One evening we decide to visit one more home and then return to our own home, approximately one mile away, even though it is already getting dark and we have forgotten the flashlight. Just before departing we are asked to stop at a certain home farther down the trail. This house we name "Cornelius' house" because several families have assembled and are sitting on the floor along four walls waiting to hear the Gospel. The statement made by a mother whom the Lord heals, "I now also believe in God." Her expression verifies the statement and drowns out all discouragement.

As we see the mighty hand of God working, we can not help but rejoice and be exceedingly glad for the many prayers that are being offered up by the "home folks" and answered by God. Were it not for these prayers, which are offered this work could not continue.

Saturday, July 15, 2017

Several Days in Pikangikum Moccasins - July 14, 2017

A Day in the Life of the Burkholders:
Dave and their son, Lynn

The following is a newsletter written on October 1960 - a day in the life of Dave, Elva and their 2 year old son, Lynn.

Sunday, September 4

10:00 am- Morning Worship Service consisting of two Sunday School classes with Elva teaching one class and Brother David Strang, the chief, the other. Dave brings the morning message assisted by a native sharing devotions.

12:00 noon - Our family eats lunch at the church house, saving both gas and time by not going home. (to the reader - they lived on an island and had to use a canoe, obviously with a motor, to get to the reservation)

pm - Dave goes visiting a seemingly indifferent brother, but all is found to be quite well. Next he goes to Bro. Checkakamash's house, an old Indian man who has been sick for almost two years and now has contacted a type of flu. Never have we seen anyone so thin and yet still alive. It is difficult for him to grasp the Bread of Life we try to share with him.

5 pm - Evening Service with several native speakers.

Monday, September 5

Too much rain to saw logs, so try to catch up on odd jobs.

Tuesday, September 6 - (morning) Getting ready to go sawing, as we have two men hired for the day...then there is a knock on the door. It's Booshoo Witliam (Keeper), "Have you heard that Cheskakamash died yesterday?" "No, but we will go and visit the home as soon as possible."

am - We visit the home, try to comfort the wife and middle aged daughter. Funeral plans are made for tomorrow (perhaps in afternoon) at church house.

-assist three natives in starting to make coffin with boards cut from the mission sawmill.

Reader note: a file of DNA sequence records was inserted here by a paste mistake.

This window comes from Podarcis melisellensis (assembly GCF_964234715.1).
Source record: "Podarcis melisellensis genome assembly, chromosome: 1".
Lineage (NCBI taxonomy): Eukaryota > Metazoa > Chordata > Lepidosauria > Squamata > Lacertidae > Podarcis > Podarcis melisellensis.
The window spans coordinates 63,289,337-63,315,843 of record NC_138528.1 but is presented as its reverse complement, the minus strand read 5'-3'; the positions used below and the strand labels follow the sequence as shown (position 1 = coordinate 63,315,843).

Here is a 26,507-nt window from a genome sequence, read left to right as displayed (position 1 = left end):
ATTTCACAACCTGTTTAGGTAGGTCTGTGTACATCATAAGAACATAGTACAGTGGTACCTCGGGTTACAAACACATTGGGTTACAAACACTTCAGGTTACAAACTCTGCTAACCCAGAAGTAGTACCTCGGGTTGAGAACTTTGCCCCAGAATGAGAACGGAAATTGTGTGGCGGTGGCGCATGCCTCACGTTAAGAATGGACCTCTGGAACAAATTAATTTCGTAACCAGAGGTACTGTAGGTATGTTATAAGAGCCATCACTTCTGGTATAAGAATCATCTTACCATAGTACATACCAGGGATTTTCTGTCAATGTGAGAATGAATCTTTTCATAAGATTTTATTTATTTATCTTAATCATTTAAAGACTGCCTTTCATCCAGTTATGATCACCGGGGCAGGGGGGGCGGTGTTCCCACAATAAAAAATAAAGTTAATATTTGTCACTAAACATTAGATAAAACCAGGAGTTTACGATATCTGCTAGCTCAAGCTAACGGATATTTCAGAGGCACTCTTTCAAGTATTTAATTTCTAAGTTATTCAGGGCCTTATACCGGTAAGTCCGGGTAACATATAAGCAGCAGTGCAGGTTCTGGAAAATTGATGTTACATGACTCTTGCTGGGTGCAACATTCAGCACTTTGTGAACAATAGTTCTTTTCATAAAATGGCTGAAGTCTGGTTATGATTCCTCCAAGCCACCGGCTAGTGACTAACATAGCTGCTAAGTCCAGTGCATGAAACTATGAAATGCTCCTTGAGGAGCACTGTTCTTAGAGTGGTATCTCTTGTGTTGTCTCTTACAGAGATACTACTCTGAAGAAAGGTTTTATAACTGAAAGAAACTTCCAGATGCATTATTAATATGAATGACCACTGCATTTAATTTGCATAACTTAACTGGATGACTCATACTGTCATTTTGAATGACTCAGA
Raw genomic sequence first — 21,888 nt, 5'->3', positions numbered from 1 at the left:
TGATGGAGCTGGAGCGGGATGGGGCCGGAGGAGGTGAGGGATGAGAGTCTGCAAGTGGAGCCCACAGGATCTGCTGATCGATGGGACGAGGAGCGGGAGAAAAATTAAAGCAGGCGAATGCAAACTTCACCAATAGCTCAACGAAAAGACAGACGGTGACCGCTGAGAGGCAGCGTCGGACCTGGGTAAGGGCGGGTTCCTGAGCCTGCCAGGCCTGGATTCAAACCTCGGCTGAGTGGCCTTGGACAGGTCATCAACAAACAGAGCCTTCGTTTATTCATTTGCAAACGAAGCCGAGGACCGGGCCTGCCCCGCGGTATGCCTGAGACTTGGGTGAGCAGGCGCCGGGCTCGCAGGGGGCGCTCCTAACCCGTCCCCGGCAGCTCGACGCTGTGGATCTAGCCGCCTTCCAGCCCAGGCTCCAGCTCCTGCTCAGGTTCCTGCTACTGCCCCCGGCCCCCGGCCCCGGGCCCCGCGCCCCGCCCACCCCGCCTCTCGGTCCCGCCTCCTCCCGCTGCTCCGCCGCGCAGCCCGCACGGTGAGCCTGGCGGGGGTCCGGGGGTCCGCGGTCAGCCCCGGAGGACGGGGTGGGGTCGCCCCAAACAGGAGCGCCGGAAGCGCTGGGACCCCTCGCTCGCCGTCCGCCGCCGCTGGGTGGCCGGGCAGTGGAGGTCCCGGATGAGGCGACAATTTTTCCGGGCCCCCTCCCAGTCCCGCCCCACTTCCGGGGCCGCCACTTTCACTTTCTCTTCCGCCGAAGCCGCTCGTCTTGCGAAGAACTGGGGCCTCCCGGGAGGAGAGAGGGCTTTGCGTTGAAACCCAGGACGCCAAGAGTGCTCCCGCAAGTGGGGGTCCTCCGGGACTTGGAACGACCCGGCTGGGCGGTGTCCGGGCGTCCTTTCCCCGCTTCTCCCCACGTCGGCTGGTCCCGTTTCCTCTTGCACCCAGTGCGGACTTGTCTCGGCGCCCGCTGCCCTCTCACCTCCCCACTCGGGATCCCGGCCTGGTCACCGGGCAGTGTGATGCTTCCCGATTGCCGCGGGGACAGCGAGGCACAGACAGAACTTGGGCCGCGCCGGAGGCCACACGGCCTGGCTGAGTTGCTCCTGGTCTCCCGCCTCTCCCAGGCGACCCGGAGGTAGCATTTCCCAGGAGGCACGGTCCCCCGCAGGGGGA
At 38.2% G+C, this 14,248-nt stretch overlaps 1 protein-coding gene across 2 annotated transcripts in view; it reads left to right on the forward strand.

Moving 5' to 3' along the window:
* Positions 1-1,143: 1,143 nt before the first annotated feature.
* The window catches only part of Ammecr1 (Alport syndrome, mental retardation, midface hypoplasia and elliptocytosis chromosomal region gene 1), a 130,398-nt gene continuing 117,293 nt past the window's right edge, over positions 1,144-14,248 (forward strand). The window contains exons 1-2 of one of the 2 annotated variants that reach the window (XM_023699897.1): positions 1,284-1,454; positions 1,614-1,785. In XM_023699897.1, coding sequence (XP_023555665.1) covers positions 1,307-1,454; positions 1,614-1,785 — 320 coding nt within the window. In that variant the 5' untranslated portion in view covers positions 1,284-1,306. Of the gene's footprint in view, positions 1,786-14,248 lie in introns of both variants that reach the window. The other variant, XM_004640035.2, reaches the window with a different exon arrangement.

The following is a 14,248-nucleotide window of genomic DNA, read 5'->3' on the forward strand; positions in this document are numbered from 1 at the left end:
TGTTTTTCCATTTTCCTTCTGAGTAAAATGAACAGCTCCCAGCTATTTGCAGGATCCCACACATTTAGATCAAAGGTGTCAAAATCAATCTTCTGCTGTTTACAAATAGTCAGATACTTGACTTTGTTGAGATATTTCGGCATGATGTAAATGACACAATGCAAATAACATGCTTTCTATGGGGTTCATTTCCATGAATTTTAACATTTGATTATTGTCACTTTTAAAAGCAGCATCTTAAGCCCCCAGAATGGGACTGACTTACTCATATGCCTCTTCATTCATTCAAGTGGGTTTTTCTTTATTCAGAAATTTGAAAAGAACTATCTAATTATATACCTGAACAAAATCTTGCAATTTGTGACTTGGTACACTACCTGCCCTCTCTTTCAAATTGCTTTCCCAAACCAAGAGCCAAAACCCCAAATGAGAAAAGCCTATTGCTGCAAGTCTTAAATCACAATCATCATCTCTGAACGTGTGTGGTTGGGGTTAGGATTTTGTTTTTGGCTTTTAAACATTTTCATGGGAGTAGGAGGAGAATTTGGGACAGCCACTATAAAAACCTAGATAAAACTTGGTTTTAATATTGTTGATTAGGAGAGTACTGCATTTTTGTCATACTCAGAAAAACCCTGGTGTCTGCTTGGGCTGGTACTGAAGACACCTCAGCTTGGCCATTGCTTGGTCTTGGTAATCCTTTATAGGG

-an airplane is seen landing, and will need our assistance to dock as the lake is very rough due to strong winds. The school teacher has come! Well, praise the Lord! He is a Christian, a Mennonite, and even a Burkholder - A. Lorne Burkholder from Eastern Ontario. We help them unpack and get situated when at 4:30 pm the chief notifies us of a change in plans, the funeral is in one hour instead of tomorrow! So with 10 to 15 minutes to prepare a message, we all met with approximately seventy-five people at the graveside (about 10 or 15 rods from the family house).

The dust returns to dust and the spirit has already left.

Well, no logs sawed again today, perhaps tomorrow.

"Seek ye first the kingdom of God..." Matthew 6:33 and  "You are not your own, you are bought with a price..." I Corinthians 6:19, 20.

Were you praying for us then?

Dave, Elva, and Lynn Burkholder

Friday, July 7, 2017

Launch Out Into the Deep - July 7, 2017

(The following was written Spring 1955)
Imagine the ice....

There he goes. The final take off on ice, the gentle but gradual rising above the trees and the dark spot in the sky resembling the Aronica, a small, two-seater, single engine, airplane, diminishing and finally no longer visible by human eye.

We could venture to guess approximately what date the plane would be back, but that would profit very little. In fact there is a great possibility that our Lord will return first. What if we do not see another airplane for the next 4 or 5 weeks, we have that consolation which has been proven by people in all walks of life: only as we cease to depend on the material world do we begin to depend on God.

Our schedule of sawing logs during thaw-out or break-up period this spring was broken after the first half day of sawing when the tractor clutch broke for us. What now? of course we must wait for the plane to bring the needed parts in, but due to the contribution of a short-wave radio by a kind brother, we were able to order the parts immediately rather than upon the arrival of the plane on its first trip on pontoons again.

How often do we find ourselves in just similar situations spiritually? Do we not many times wait for our "plane to come in" when God says, "Here child take this NOW?" Have you ever met a person that has gone beyond the "Limit" and has appropriated all that God has for and wants to bestow upon us? I fear that too often we feel content to wallow around in the stale waters when God says, "Launch out into the deep now and receive the greater things in store for you."

As the chain is to the anchor so is our faith to the power and resources of God. Sure we have "an anchor that holds," but it is of no avail if the chain fails in the time of trial. To be strong in some points while weak in others is also in vain, because the chain is no stronger than its weakest link.

"Fight the good fight of faith, lay hold on eternal life." 2 Timothy 6:12

The Beginning of a Congregation - September 2, 2017

Before Elva and I are married, we were individually at two different Reservations where we were both introduced to the Aboriginal people, r...